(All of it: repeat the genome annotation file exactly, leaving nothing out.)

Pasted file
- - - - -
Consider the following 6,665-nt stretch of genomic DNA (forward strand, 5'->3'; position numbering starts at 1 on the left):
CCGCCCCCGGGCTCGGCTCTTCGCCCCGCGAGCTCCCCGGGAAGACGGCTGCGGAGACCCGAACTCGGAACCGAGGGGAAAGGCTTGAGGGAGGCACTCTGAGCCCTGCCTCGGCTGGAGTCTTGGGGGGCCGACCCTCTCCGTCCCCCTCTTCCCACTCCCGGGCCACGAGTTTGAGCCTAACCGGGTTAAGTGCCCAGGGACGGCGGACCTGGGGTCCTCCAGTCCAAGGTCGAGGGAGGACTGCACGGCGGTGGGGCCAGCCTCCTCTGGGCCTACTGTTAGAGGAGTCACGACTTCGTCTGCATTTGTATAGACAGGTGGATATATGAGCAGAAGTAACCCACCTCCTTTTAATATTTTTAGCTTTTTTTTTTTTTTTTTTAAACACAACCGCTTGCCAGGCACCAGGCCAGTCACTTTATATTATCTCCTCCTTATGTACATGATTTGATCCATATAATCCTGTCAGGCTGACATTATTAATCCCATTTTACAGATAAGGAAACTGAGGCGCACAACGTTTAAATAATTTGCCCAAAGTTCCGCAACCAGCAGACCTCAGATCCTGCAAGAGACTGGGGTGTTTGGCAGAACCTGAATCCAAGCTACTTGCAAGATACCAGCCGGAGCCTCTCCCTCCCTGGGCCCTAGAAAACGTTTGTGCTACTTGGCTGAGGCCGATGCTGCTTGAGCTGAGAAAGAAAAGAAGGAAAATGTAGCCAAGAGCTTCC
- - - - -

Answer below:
Consider the following 6,665-nt stretch of genomic DNA (forward strand, 5'->3'; position numbering starts at 1 on the left):
CCGCCCCCGGGCTCGGCTCTTCGCCCCGCGAGCTCCCCGGGAAGACGGCTGCGGAGACCCGAACTCGGAACCGAGGGGAAAGGCTTGAGGGAGGCACTCTGAGCCCTGCCTCGGCTGGAGTCTTGGGGGGCCGACCCTCTCCGTCCCCCTCTTCCCACTCCCGGGCCACGAGTTTGAGCCTAACCGGGTTAAGTGCCCAGGGACGGCGGACCTGGGGTCCTCCAGTCCAAGGTCGAGGGAGGACTGCACGGCGGTGGGGCCAGCCTCCTCTGGGCCTACTGTTAGAGGAGTCACGACTTCGTCTGCATTTGTATAGACAGGTGGATATATGAGCAGAAGTAACCCACCTCCTTTTAATATTTTTAGCTTTTTTTTTTTTTTTTTTAAACACAACCGCTTGCCAGGCACCAGGCCAGTCACTTTATATTATCTCCTCCTTATGTACATGATTTGATCCATATAATCCTGTCAGGCTGACATTATTAATCCCATTTTACAGATAAGGAAACTGAGGCGCACAACGTTTAAATAATTTGCCCAAAGTTCCGCAACCAGCAGACCTCAGATCCTGCAAGAGACTGGGGTGTTTGGCAGAACCTGAATCCAAGCTACTTGCAAGATACCAGCCGGAGCCTCTCCCTCCCTGGGCCCTAGAAAACGTTTGTGCTACTTGGCTGAGGCCGATGCTGCTTGAGCTGAGAAAGAAAAGAAGGAAAATGTAGCCAAGAGCTTCC